“Bless those who persecute you; bless and do not curse.” (Romans 12:14, NASB95)
In Romans 12:13 we were encouraged to ‘practice hospitality’ (NAS) or in the English Standard to ‘seek to show hospitality.’ This same Greek word translated ‘practice’ or seek’ is also used in our verse for today. Here it is the word ‘persecute.’ The Greek word diōkō is used in both places and it has the meaning of following after or pursuing with zeal. In one case (verse 13) we are to be people given to following after or pursuing hospitality in our relations with others. We are to wholeheartedly pursue treating people warmly. In verse 14 we are instructed how to respond when people do not treat us in that same manner, maybe even with hot tempers or harsh actions.
The instruction in this case is that we bless them, and there is no question about the word bless. Its meaning is pretty consistent. It means to praise, celebrate with praises, invoke a blessing, ask God’s blessing, pray God’s blessing, cause to prosper, or otherwise to be favored—blessed. When people respond to us in an unloving and maybe even aggressive manner, our response is not to return their same kind of action in a kind of tit for tat way or to even wish evil on them, but to return their unloving actions with the love of God.
Jesus Himself set this for us as an example. In 1 Peter 2:23 we read, “and while being reviled, He did not revile in return; while suffering, He uttered no threats, but kept entrusting Himself to Him who judges righteously.” (NASB95) Jesus had the authority and power as God to take action Himself, but as man He chose to entrust Himself to God and His hand over Him so that His ultimate purpose for Christ’s coming might come to pass. Jesus knew why he came and He kept His eyes on the Father who would ultimately bring it all to pass, even His righteous judgment leading to some being saved and others not. Paul who wrote this letter to Romans was one of those who persecuted or pursued after Christians, and in so doing even Christ Himself, and we know what God did with Him in the end.
The account of Paul’s salvation is told in Acts chapter 9, and in Acts 22 we have a record of Paul retelling it in the form of a testimony of the transformation God worked in him. “I persecuted this Way to the death, binding and putting both men and women into prisons, as also the high priest and all the Council of the elders can testify. From them I also received letters to the brethren, and started off for Damascus in order to bring even those who were there to Jerusalem as prisoners to be punished. But it happened that as I was on my way, approaching Damascus about noontime, a very bright light suddenly flashed from heaven all around me, and I fell to the ground and heard a voice saying to me, ‘Saul, Saul, why are you persecuting Me?’ And I answered, ‘Who are You, Lord?’ And He said to me, ‘I am Jesus the Nazarene, whom you are persecuting.’” (Acts 22:4–8, NASB95)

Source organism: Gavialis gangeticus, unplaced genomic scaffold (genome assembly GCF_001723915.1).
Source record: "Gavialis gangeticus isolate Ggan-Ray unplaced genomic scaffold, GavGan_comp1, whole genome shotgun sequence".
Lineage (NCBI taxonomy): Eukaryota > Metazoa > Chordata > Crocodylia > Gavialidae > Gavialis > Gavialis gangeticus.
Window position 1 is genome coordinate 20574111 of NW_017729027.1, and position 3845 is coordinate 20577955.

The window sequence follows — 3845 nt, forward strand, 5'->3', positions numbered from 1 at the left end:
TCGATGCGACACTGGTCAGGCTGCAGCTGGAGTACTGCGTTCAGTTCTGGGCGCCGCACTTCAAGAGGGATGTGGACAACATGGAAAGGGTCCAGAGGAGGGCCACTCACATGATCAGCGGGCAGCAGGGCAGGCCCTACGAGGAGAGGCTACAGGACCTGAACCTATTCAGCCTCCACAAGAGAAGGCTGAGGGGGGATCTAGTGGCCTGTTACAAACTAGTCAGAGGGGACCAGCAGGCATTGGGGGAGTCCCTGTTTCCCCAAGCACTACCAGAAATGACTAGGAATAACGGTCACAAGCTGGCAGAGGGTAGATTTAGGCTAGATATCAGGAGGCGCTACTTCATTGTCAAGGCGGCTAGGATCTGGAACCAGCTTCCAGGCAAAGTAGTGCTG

Paul knew the incredible transforming power of the gospel to change those who were once persecutors of Christians into followers of Christ. And in knowing this, he instructs us to be careful how we respond not only to one another but to all people. And even in doing this we have a corporate responsibility to encourage and to help each other to do likewise. “We urge you, brethren, admonish the unruly, encourage the fainthearted, help the weak, be patient with everyone. See that no one repays another with evil for evil, but always seek after that which is good for one another and for all people.” (1 Thessalonians 5:14–15, NASB95) In this passage we not only have the ‘one another’ referring to other believers, but we also have ‘all people’ referring to (of course) all people, and we are even to help each other in doing so as a part of the whole work of building one another up to maturity.
Verse 14 has another one of those put off and put on contrasts founded in an accurate understanding of who God is and who we are as His children. Just as Christ set an example for us and did not revile in return, but went to the cross that those who persecuted Him might be saved, we likewise are to consider Him in how we respond to others. We are not to return evil for evil, but good instead—praying and acting in such a way in response that we point people to our God and pray His Spirit change their hearts and minds.
“To sum up, all of you be harmonious, sympathetic, brotherly, kindhearted, and humble in spirit; not returning evil for evil or insult for insult, but giving a blessing instead; for you were called for the very purpose that you might inherit a blessing.” … ““He must turn away from evil and do good; He must seek peace and pursue [diōkō ] it.” (1 Peter 3:8-9, 11, NASB95)